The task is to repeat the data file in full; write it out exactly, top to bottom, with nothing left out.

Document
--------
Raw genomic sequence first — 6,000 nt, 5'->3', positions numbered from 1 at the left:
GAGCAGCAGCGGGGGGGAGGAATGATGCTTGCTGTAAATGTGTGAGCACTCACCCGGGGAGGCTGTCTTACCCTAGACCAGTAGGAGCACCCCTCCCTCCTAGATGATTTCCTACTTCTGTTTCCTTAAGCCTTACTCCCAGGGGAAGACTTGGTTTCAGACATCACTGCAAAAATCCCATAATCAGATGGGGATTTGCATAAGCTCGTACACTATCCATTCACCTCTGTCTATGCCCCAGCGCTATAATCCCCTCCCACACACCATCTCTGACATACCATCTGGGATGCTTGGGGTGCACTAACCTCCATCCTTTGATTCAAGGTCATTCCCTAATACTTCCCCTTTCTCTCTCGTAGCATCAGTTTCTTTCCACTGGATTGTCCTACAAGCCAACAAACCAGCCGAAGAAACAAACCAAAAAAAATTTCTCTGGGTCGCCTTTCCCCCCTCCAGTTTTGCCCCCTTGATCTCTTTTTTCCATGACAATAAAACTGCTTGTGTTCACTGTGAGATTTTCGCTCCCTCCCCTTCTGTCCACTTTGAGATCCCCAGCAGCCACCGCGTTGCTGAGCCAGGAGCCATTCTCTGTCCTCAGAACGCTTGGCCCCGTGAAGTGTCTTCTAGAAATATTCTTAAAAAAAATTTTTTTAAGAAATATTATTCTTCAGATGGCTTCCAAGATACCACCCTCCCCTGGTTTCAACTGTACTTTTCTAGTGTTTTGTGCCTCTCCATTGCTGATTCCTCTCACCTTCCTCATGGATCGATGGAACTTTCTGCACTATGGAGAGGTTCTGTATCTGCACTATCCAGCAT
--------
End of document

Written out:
Raw genomic sequence first — 6,000 nt, 5'->3', positions numbered from 1 at the left:
GAGCAGCAGCGGGGGGGAGGAATGATGCTTGCTGTAAATGTGTGAGCACTCACCCGGGGAGGCTGTCTTACCCTAGACCAGTAGGAGCACCCCTCCCTCCTAGATGATTTCCTACTTCTGTTTCCTTAAGCCTTACTCCCAGGGGAAGACTTGGTTTCAGACATCACTGCAAAAATCCCATAATCAGATGGGGATTTGCATAAGCTCGTACACTATCCATTCACCTCTGTCTATGCCCCAGCGCTATAATCCCCTCCCACACACCATCTCTGACATACCATCTGGGATGCTTGGGGTGCACTAACCTCCATCCTTTGATTCAAGGTCATTCCCTAATACTTCCCCTTTCTCTCTCGTAGCATCAGTTTCTTTCCACTGGATTGTCCTACAAGCCAACAAACCAGCCGAAGAAACAAACCAAAAAAAATTTCTCTGGGTCGCCTTTCCCCCCTCCAGTTTTGCCCCCTTGATCTCTTTTTTCCATGACAATAAAACTGCTTGTGTTCACTGTGAGATTTTCGCTCCCTCCCCTTCTGTCCACTTTGAGATCCCCAGCAGCCACCGCGTTGCTGAGCCAGGAGCCATTCTCTGTCCTCAGAACGCTTGGCCCCGTGAAGTGTCTTCTAGAAATATTCTTAAAAAAAATTTTTTTAAGAAATATTATTCTTCAGATGGCTTCCAAGATACCACCCTCCCCTGGTTTCAACTGTACTTTTCTAGTGTTTTGTGCCTCTCCATTGCTGATTCCTCTCACCTTCCTCATGGATCGATGGAACTTTCTGCACTATGGAGAGGTTCTGTATCTGCACTATCCAGCAT